Creating content can be hell for the impatient, for whom the wait for feedback or attention can seem endless—which is where Web series come in. Unlike short films, which are often dependent upon acceptance into a festival, Web series are more democratic: Anyone with the know-how can get instant gratification.
“For a playwright, it can take years to develop a play, let alone produce it,” says Lynn Rosen, one of the writers of the new Web series “Darwin.” “To see something I’d written be fulfilled so quickly was so satisfying, and I was so unused to it. After that, I was like, ‘I’d like some more of this, please!’ ”
Not that producing a Web series is easy. But the creation is certainly aided if you’re working with a team of friends and colleagues with whom you share a healthy respect. In the case of “Darwin,” co-creators Christopher Gerson and Karl Kenzler attended college with director Carrie Preston, while Rosen, who co-wrote the series with Kenzler, had worked with Kenzler on a previous play. As Preston says, one of the major draws for her was the chance to work with friends.
The material was also a reason to get involved. Kenzler’s original idea had been for a short film called “Darwin,” but eventually everything about the story was tossed out except the title, which became a juicy series about a life coach whose personal life is a disaster, and his supposedly flailing patient, who is actually much more together than he realizes.
No one involved had any previous experience with the format. As Rosen says, “It started off as a way for me to grow as a writer and try something new.” Preston, too, relished the chance to focus solely on directing, rather than also serving as a producer, as she has at her production company for the last decade.
“I call Web TV independent TV, because I feel like indie TV is where indie film was 20 years ago,” Preston says. “The same thing happened in the feature world that is happening now in the Web/indie TV worlds. And [crowdfunding] is liberating! You don’t have to go with your hat in your hand to the man; you can go directly to your audience.”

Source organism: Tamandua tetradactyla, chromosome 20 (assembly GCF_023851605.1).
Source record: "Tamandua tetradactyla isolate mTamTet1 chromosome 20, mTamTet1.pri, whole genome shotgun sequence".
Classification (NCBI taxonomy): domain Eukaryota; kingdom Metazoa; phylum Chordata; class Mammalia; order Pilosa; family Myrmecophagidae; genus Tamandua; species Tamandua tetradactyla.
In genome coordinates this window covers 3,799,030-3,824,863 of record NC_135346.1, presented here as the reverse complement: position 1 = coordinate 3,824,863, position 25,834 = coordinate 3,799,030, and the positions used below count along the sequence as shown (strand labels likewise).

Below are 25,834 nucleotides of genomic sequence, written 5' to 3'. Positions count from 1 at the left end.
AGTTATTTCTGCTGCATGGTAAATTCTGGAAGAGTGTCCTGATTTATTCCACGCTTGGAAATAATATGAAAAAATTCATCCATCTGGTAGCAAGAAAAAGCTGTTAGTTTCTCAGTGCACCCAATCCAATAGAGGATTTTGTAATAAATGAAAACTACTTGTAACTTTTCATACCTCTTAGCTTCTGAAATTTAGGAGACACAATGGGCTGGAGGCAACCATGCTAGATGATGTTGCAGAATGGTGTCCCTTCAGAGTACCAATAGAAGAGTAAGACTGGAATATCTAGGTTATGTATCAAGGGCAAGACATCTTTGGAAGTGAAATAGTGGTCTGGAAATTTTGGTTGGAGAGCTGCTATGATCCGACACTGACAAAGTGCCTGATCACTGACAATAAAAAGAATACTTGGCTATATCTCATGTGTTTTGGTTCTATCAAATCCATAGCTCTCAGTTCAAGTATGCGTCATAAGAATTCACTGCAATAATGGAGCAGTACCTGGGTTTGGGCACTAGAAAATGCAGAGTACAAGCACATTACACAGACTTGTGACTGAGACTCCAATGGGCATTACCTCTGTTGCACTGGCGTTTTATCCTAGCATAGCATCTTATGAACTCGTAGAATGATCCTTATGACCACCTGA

For performers, that audience could eventually grow to include viewers in the industry with the power to call them in for other projects. While Kenzler and Rosen wrote mostly with specific actors in mind, Kenzler doesn’t hesitate to underline the power of streaming series today. “I always explain a Web series as a film and TV version of an Equity showcase,” he says. “If you really want to tell a story, there’s a way to get it done without sinking a ton of money into it.” And projects such as “Darwin” aren’t just great for actors; anyone looking to hone their writing skills would be well advised to try their hands at the format.
“At the beginning, [Chris] said, ‘Write whatever you want.’ Which was a great thing for us as writers, but we then had to start trimming and saying things like, ‘We can’t shoot in a restaurant! We can’t afford to rent a restaurant,’ ” says Kenzler. “And those limitations, I find, are very helpful. We’re all new to this, and it’s a thrilling thing to be a part of right now. You know it can’t last forever, but it’s really, really exciting to be a part of now.”